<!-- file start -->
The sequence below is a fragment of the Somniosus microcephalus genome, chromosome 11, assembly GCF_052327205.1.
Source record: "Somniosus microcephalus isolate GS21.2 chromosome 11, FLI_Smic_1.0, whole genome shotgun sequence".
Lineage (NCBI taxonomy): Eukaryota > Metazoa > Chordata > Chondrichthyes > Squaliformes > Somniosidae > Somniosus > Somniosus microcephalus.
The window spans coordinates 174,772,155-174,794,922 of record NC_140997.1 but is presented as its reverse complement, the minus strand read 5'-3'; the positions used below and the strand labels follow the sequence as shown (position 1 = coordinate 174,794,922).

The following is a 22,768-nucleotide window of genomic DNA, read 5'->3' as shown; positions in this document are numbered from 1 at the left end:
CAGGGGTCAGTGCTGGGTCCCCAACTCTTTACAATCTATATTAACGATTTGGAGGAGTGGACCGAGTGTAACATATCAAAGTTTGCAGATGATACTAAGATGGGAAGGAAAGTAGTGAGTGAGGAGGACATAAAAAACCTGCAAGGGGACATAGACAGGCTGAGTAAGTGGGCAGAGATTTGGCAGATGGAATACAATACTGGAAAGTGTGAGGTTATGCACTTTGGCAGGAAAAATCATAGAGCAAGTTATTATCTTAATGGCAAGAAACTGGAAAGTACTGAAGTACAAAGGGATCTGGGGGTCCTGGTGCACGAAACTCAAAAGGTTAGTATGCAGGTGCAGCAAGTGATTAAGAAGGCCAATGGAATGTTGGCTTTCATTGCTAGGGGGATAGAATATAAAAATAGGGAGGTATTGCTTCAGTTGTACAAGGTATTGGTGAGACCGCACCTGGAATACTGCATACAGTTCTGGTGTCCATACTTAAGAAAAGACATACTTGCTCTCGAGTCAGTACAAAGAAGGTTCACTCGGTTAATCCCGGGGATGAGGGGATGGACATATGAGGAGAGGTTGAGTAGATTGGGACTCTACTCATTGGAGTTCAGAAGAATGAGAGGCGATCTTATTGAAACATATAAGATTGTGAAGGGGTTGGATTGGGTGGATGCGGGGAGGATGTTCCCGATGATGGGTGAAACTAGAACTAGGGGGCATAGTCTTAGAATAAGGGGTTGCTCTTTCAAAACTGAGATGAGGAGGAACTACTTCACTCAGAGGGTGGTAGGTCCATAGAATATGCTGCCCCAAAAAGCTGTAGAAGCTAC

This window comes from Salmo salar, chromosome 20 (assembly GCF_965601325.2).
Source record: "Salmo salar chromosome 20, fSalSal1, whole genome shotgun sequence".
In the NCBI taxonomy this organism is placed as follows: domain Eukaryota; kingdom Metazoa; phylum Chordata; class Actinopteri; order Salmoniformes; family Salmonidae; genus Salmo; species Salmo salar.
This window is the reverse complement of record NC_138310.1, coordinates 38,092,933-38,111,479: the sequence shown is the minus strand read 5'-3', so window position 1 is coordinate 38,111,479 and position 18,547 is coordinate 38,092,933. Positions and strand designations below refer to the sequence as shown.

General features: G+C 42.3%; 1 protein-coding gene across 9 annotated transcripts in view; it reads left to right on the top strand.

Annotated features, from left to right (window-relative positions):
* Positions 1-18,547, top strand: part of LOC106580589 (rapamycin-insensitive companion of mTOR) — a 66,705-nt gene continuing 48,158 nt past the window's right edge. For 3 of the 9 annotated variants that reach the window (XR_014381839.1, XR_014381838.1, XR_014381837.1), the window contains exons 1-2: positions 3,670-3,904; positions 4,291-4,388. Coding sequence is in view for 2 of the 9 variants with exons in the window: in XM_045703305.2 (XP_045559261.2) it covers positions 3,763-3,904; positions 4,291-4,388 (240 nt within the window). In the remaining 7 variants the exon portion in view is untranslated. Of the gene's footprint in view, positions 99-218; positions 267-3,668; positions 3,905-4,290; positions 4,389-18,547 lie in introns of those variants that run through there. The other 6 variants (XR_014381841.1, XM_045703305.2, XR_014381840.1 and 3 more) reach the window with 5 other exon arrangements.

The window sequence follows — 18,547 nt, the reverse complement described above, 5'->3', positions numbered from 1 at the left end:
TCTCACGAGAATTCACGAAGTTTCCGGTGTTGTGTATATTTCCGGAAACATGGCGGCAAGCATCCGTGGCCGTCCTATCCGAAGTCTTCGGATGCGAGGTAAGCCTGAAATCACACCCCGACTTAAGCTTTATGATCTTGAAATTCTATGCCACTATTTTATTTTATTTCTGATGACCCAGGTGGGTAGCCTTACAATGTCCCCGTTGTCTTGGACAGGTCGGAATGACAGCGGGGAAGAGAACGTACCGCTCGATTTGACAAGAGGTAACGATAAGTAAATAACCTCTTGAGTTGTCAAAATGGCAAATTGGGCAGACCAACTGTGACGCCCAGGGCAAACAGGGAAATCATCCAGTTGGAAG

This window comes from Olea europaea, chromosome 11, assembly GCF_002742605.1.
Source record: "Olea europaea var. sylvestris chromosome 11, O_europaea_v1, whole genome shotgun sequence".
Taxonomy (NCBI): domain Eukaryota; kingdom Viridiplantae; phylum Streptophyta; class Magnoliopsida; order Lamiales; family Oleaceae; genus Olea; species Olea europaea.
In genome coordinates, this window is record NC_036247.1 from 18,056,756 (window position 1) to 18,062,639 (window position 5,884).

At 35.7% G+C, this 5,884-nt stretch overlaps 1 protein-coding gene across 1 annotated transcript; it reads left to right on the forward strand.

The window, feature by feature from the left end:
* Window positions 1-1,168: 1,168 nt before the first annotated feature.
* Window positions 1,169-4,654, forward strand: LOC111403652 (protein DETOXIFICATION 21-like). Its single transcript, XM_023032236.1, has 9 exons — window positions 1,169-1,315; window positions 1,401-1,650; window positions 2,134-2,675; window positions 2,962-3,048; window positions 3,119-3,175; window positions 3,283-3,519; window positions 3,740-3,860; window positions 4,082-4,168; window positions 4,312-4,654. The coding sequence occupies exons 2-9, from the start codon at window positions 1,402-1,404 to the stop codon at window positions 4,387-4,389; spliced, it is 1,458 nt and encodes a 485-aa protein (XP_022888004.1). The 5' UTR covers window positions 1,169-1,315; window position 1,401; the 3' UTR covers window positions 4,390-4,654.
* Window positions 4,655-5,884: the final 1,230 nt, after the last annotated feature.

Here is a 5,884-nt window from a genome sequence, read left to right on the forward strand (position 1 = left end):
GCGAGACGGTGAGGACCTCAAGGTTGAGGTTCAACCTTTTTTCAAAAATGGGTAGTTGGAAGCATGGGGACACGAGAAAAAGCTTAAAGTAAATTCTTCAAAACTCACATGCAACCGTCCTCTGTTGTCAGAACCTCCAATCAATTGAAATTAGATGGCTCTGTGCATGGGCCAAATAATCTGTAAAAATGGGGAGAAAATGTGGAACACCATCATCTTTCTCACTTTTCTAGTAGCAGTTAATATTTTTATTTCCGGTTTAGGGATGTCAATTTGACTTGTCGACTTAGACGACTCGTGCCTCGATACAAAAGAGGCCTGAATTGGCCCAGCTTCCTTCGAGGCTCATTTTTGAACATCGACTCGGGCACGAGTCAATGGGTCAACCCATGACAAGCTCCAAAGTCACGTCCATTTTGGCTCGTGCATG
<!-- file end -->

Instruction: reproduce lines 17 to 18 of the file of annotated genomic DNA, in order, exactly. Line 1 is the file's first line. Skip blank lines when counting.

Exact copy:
Source record: "Olea europaea var. sylvestris chromosome 11, O_europaea_v1, whole genome shotgun sequence".
Taxonomy (NCBI): domain Eukaryota; kingdom Viridiplantae; phylum Streptophyta; class Magnoliopsida; order Lamiales; family Oleaceae; genus Olea; species Olea europaea.